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2007 CEO Forum: Greenhouse Gauntlet

Tackling climate change is a monumental challenge. Power-company CEOs discuss long-range plans for a climate-friendly energy economy.

Fortnightly Magazine - June 2007

bad thing; either system can work if it is consistently applied.

The magic word is “consistency.” If you are in Georgia and you want to make sure Southern Co. is regulated, you can do that effectively but you must be fair and consistent. If you are in a free-market structure, you have to make it work and don’t keep running back in hindsight. All these models can work but they have to be applied with consistency and fairness to the investor.

Rogers, Duke: I had the privilege of visiting a cathedral in Seville that took 104 years to build. The people who worked on the foundation never lived to see the stained glass windows, and the people who worked on the windows never lived to see the steeple. But they had a vision of what it would look like when it was finished.

We need that kind of vision. The thing that is missing in Washington and in board rooms at energy companies is they are not engaged in cathedral thinking, but reactive, short-term responsive thinking.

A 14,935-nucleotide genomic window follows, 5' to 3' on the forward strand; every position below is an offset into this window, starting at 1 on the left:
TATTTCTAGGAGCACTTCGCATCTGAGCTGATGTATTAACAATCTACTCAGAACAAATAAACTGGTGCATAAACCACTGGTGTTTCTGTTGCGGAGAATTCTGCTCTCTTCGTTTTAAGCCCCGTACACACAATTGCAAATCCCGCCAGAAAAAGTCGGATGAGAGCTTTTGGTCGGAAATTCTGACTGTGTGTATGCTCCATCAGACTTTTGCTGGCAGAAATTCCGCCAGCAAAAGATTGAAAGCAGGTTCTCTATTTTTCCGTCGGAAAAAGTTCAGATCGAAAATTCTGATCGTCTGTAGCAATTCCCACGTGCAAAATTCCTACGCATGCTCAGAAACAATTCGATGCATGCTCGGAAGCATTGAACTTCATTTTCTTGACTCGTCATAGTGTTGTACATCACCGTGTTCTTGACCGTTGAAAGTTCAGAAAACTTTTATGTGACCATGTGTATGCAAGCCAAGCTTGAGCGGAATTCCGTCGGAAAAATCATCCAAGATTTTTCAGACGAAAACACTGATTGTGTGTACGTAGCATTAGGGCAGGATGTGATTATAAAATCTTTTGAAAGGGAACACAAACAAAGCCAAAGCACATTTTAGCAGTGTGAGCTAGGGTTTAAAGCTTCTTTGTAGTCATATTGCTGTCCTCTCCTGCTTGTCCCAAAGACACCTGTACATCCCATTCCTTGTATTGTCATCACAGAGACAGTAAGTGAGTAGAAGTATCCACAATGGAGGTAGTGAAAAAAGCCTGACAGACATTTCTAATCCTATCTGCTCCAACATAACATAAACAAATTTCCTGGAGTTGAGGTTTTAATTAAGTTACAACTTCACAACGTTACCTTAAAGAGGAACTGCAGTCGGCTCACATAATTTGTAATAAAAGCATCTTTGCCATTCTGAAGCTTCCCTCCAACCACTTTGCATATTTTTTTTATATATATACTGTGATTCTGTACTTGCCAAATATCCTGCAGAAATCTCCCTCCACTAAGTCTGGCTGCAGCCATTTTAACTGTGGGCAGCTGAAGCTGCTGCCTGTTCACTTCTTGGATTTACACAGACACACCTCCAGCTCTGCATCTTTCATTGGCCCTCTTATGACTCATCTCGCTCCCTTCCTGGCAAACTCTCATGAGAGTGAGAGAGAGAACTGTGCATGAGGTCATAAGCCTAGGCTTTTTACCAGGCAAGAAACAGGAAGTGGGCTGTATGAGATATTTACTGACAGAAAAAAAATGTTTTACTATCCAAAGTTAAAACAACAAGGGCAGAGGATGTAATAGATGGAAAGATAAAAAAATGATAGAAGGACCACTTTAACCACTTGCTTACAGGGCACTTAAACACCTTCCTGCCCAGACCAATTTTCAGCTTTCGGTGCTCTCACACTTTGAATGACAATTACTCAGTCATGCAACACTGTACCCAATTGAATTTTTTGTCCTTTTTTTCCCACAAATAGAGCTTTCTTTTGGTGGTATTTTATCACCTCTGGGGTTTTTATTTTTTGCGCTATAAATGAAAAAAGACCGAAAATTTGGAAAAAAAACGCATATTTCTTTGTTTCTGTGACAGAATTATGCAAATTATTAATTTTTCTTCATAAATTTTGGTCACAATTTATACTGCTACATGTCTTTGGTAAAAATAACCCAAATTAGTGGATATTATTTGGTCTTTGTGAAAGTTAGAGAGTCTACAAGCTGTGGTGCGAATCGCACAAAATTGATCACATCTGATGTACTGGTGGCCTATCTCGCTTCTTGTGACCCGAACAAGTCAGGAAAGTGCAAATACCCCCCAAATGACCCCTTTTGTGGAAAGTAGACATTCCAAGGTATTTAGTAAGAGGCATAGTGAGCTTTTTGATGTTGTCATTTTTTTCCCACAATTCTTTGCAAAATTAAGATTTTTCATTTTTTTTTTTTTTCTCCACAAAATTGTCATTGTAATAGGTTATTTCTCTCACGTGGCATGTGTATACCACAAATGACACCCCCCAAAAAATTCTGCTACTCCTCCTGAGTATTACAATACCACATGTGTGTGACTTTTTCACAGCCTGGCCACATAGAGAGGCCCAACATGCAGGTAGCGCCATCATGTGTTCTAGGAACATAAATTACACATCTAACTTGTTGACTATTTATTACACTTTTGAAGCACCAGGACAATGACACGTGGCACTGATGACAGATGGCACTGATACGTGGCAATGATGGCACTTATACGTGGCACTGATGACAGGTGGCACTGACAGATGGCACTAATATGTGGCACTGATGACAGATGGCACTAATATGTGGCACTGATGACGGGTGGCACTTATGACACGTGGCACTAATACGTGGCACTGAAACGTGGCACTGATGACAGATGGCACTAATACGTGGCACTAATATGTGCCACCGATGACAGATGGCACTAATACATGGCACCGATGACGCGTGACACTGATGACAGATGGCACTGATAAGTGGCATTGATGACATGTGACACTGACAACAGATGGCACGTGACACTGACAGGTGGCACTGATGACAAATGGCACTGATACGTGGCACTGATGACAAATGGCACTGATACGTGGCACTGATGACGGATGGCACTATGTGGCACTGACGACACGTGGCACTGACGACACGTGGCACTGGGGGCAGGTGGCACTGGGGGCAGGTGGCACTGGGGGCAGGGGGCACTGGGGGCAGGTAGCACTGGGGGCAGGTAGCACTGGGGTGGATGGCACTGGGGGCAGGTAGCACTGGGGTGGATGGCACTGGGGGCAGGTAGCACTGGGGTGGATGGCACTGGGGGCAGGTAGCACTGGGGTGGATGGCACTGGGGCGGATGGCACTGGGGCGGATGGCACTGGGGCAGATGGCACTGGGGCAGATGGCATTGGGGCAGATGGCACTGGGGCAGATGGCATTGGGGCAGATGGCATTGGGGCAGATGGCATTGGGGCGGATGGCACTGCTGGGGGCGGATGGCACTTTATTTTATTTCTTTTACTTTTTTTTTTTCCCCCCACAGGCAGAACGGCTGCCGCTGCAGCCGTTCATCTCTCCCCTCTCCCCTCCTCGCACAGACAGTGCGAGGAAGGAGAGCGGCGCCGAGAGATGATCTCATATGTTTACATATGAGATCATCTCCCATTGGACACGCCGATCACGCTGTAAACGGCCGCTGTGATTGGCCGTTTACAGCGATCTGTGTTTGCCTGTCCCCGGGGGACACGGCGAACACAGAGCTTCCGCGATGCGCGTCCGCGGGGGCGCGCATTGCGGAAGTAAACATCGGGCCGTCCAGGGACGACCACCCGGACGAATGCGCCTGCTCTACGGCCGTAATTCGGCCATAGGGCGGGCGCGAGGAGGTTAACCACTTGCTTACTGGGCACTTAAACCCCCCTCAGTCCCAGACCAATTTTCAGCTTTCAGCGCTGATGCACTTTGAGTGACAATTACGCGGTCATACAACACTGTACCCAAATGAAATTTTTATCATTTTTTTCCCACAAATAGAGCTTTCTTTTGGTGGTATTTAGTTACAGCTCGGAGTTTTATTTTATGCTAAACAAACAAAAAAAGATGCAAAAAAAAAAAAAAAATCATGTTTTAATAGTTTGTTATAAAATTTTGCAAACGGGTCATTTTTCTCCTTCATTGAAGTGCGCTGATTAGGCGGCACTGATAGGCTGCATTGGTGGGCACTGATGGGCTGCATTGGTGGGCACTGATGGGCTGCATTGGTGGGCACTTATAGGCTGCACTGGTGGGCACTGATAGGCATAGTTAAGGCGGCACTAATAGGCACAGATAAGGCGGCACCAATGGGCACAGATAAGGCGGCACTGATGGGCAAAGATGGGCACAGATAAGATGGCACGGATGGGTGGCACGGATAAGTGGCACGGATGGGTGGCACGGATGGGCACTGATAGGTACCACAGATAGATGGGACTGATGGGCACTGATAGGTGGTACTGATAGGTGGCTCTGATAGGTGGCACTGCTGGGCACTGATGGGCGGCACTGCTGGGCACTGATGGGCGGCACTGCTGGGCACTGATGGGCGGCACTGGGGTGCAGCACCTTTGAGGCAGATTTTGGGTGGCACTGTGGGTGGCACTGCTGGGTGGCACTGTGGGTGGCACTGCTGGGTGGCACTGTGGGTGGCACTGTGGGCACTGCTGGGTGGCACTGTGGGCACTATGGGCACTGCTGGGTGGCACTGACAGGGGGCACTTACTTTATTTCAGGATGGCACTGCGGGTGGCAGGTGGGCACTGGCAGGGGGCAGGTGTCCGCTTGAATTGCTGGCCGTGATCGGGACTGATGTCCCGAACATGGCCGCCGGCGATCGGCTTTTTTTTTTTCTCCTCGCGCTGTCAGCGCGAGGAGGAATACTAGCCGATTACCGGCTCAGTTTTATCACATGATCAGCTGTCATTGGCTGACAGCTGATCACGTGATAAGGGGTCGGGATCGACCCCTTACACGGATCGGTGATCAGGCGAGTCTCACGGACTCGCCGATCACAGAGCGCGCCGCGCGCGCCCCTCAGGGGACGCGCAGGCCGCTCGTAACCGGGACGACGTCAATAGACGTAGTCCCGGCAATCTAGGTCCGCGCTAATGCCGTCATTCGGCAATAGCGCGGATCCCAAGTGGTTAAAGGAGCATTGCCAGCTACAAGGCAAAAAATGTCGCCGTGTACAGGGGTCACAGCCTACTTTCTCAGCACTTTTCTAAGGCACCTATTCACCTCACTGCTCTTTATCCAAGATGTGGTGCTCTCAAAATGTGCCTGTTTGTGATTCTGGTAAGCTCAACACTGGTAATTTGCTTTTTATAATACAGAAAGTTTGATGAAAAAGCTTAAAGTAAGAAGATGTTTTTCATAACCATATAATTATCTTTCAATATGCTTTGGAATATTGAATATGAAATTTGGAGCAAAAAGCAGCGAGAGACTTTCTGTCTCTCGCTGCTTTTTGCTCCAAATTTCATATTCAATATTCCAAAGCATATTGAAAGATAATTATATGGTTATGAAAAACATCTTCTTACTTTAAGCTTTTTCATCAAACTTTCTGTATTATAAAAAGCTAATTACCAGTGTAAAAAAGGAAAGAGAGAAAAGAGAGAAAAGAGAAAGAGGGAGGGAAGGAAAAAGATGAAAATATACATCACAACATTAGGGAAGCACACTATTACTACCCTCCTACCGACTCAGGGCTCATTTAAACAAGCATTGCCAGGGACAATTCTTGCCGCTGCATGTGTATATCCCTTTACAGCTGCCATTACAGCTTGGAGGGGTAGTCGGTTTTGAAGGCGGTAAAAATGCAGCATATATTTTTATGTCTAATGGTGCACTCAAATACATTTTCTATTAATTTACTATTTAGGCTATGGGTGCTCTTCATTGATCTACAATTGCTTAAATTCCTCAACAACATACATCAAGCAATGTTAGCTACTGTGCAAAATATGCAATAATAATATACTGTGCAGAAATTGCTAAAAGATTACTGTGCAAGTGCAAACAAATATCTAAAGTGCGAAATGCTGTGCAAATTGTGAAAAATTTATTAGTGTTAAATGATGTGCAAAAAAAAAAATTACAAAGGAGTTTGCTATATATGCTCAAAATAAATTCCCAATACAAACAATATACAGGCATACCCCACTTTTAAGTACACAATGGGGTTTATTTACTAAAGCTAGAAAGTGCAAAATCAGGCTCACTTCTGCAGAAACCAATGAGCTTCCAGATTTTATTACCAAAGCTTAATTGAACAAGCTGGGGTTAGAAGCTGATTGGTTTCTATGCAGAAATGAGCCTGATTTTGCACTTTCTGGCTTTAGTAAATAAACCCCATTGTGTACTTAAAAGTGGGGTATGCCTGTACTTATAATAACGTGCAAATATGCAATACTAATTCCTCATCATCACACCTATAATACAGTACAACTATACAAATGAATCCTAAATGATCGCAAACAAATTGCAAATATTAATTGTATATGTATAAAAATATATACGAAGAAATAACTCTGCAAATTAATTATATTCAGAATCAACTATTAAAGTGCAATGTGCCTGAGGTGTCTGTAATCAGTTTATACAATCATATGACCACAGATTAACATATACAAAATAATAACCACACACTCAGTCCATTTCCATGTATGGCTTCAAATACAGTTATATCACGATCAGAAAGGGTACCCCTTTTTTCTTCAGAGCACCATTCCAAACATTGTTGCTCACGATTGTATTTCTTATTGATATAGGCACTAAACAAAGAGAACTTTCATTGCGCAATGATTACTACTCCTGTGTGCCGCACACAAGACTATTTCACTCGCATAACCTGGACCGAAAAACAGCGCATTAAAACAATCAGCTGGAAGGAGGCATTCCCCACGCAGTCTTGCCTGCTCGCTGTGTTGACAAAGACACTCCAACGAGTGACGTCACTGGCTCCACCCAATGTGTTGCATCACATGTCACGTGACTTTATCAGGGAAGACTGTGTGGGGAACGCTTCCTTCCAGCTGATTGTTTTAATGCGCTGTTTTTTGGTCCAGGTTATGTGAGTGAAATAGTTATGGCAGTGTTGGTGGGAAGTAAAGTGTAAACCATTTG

We swing between panic and complacency in this country. Energy prices go up, and we panic. Then they settle down and we settle into complacency. To address climate change and grow our economy in the future, we need a sustained effort. We need cathedral thinking—with a scope of decades, not the term of a Washington politician or a quarterly report.

I have faith in the future, and I’m optimistic that we will put solutions in place. But it will take two or three decades to solve this problem. We are in the most capital-intensive industry in the United States. Our capital commitments are large, and our business cycles are long. When you build a nuclear plant, it lasts 40 to 60 years.

The challenge we face in our industry is to educate Wall Street and regulators about why these are good decisions. It’s a tough challenge when investors are focused on quarterly or annual earnings, and regulators don’t want to make any decision that is politically unpopular. But we need to make long-term decisions. We need to use cathedral thinking.